Thank you to our panel and to everyone who joined us for this great discussion. We'll leave the discussion open, so please do continue to post your comments.
If you would like to read more about the topics covered today, take a look at this Series of blogs that we have been running this week:
- Small Business Fights Poverty?
- The Importance of Small and Medium Enterprises in Malawi
- Small Businesses and DFID’s Focus on Economic Development
- How Do We Achieve Pro-Poor Economic Development?
Also be sure to visit our Enterprise Zone! http://enterprise.businessfightspoverty.org/
Collins I agree that this is attractive (see my comment posted a few mins ago about old style BDS) but apart from in agriculture have you seen successful models?
You get to the nub of it. What is a good use of donor money? (which let's face it is eclisped by private money flows!). Challenge Funds can ensure that companies are really serious about the investment they also have to make. But what else is needed? We had a 'failure' project a few years back on Network Brokers. Trying to address the problmes of small scattered disorganised enterprises in several urban sectors in Kenya. It didn't adequately understand the wider market context or the incentives and behaviours of the players.
It helped us pursue a more systemic approach that focuses more on processes and leveraging change than having a predetermined path
Thanks Alison, yes it is a complex issues, there are multiple direct and systemic issues around the trust questions. If we have a strong check and balance like explicit contract agreement that might minimise the risks at both level, after having all those mechanisms in place still there are issues of site selling, inferior quality and so on and again from the bigger private sector side there are critical issues like timely payment, transparent way of value sharing. Most critical issue here is, if the private sectors not see the profitable chain they can withdrew their investments any time, that will make local SMEs no where and will be a huge lose for them at the end ------
Collins, I agree. We need one approach for survivalist enterprise - which may help poor farmers in semi arid areas with little realistic prospect of more commercialised agriculture to "hang in". We need another for those enterprises that do have growth potential and can be the source of more productive, better paying jobs. And Governments need to be thinking about the growth path that they need to take to reach Middle Income status - and the industries that will drive that growth.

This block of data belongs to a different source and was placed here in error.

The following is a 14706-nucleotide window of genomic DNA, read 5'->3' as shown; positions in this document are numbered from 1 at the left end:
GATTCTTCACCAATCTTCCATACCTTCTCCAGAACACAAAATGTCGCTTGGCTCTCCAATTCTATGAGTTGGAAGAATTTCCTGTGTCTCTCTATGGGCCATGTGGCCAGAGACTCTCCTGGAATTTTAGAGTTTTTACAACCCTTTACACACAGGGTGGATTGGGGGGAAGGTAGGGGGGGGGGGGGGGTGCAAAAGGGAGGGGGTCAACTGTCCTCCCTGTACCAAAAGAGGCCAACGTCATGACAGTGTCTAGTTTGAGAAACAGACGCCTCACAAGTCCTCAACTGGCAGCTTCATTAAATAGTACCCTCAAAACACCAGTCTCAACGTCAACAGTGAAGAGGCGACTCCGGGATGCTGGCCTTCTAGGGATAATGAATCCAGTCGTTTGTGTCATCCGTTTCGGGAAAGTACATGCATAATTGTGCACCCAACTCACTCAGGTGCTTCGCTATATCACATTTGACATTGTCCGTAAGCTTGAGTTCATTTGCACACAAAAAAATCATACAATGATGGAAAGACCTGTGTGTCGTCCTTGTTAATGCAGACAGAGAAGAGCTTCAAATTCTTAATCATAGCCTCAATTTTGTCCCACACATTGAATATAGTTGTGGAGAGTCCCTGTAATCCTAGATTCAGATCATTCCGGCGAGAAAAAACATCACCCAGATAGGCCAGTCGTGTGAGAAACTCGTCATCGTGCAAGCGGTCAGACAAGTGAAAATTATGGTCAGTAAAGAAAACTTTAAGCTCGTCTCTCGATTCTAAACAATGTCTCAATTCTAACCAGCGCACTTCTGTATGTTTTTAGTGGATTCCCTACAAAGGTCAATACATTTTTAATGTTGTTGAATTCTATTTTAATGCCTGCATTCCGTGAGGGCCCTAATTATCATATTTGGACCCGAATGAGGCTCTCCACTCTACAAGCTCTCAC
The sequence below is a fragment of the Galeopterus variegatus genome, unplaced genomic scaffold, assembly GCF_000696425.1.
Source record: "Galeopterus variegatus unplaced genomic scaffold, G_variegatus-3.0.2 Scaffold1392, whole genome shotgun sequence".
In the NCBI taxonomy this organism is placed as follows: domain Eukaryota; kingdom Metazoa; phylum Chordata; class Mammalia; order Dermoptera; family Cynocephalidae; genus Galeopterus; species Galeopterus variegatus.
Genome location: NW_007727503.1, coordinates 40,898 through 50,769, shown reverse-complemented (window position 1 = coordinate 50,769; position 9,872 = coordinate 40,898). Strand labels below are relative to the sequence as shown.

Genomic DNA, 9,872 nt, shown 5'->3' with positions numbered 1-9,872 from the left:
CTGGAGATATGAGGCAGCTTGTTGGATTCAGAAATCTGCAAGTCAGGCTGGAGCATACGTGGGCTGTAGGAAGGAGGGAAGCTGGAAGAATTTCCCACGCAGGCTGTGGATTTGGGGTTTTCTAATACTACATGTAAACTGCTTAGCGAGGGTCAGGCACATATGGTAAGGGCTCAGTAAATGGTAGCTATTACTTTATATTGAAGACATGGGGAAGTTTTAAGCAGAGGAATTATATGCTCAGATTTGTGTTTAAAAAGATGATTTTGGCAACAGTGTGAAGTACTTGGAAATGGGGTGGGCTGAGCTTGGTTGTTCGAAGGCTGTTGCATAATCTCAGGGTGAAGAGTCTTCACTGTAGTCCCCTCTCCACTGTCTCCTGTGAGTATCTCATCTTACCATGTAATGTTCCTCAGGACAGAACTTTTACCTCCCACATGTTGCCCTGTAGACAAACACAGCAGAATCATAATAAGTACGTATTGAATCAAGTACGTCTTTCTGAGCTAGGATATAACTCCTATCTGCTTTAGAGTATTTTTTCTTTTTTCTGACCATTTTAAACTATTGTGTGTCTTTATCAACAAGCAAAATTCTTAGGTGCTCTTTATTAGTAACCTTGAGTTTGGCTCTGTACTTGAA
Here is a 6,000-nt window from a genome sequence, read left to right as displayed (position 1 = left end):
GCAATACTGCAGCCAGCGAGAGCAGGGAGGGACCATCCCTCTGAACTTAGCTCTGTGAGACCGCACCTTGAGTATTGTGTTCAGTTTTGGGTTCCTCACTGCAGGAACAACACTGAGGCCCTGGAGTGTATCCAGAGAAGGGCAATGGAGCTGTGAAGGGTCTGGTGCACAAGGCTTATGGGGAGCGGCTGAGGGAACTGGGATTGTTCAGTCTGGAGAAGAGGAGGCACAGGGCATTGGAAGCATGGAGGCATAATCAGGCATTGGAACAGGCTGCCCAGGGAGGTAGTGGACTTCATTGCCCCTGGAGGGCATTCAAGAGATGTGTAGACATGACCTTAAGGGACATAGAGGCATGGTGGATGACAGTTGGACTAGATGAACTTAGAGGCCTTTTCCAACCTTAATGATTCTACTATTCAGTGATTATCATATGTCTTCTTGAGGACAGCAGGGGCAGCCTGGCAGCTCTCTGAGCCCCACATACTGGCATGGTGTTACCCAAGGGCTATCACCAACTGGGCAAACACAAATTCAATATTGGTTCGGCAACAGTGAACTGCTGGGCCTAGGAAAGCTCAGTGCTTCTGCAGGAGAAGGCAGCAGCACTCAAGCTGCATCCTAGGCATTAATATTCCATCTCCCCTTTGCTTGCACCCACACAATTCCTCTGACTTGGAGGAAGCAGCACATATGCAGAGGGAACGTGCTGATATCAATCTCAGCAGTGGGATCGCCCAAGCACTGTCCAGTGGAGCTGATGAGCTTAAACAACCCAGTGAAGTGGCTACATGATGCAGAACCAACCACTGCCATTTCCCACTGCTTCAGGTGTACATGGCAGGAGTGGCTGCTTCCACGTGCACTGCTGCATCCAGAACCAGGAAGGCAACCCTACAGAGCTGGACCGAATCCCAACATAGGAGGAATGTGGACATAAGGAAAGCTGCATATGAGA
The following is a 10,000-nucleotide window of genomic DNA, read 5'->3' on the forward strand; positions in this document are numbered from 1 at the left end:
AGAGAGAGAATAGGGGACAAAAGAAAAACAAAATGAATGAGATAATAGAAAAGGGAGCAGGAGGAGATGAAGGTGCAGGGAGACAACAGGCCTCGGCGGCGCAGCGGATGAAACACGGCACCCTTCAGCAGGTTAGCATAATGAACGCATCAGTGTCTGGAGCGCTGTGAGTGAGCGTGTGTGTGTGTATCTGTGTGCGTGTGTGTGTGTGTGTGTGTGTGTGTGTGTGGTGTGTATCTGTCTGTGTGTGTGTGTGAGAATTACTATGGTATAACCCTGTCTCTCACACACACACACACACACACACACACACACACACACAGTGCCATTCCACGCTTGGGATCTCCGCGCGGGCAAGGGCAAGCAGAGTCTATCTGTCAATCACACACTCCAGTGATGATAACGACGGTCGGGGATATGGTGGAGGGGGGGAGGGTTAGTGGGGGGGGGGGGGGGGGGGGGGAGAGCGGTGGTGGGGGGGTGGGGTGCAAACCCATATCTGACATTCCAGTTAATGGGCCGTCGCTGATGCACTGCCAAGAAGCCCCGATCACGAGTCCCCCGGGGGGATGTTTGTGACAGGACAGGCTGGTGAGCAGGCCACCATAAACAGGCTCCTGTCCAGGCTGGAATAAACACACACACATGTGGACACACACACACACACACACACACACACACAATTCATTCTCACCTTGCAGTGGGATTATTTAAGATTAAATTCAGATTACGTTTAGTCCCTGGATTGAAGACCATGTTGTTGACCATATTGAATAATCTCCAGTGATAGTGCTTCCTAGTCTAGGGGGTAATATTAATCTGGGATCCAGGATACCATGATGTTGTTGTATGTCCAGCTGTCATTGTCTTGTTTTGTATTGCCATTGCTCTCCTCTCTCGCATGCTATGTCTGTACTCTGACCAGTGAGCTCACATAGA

Pro-poor framework: more of social entrepreneurship whose primary goal is to serve the public with goods and services that offer solutions to community needs. The initiative can then go into profit making after winning the people’s confidence for either the people would be determined to pay for the products or services after seeing the benefits from it or governments would pay for the public to partake of the good products or services. Thus social entrepreneurship is way to go for it is sustainable.
First and foremost, it is crucial that donores/EU put their house in order and put the fight against poverty and inequality at the centre of its strategy on working with the private sector in development. What is clearly missing in current approaches is a focus on internal reforms and defining the private sector’s added value in development cooperation. The EU should ask what it can do itself to support the development of a productive and sustainable private sector that works for the poor, such as:
• incorporate development oriented considerations in procurement regulations to unlock the potential of the local private sector, in particular small and medium-sized companies (SMEs)
• adopt regulation to curb financial opacity, tax avoidance and evasion to ensure EU companies pay their taxes in partner countries. It should do this to increase domestic resources substantially and facilitate a level playing field for SMEs and firms based there.
• focus on how public finance can support the private sector to invest in essential services, such as health, education and social infrastructure. Those are the first conditions of any private sector development strategy working for the poor.
I agree with you SMEs need in first place to pass through a kind of incubation whereby they assisted to define well their business ideas, understand their businesses and environment surrounding them and acquire more managerial skills for their businesses through mentor-ship and coaching programmes, and have access to financial information, technical support and a close monitoring on their progress then after preset indicators one can graduate to a high level whereby they can now mobilise much investmemtn for their business.
The incubation person may not fit well more or less in adult people (or it can too) however I think it can work much for young people for better results.
The tying of aid to donors is very common in most developing countries. There is need to have deliberate policies espeecially in the procurement processes that are inclusinve of local businesses. We have seen roads that have been constructed for example with all the materials coming form the donor country. Other than the final product and a few casual jobs provided in the process, there is very little to point at as benefit from development aid.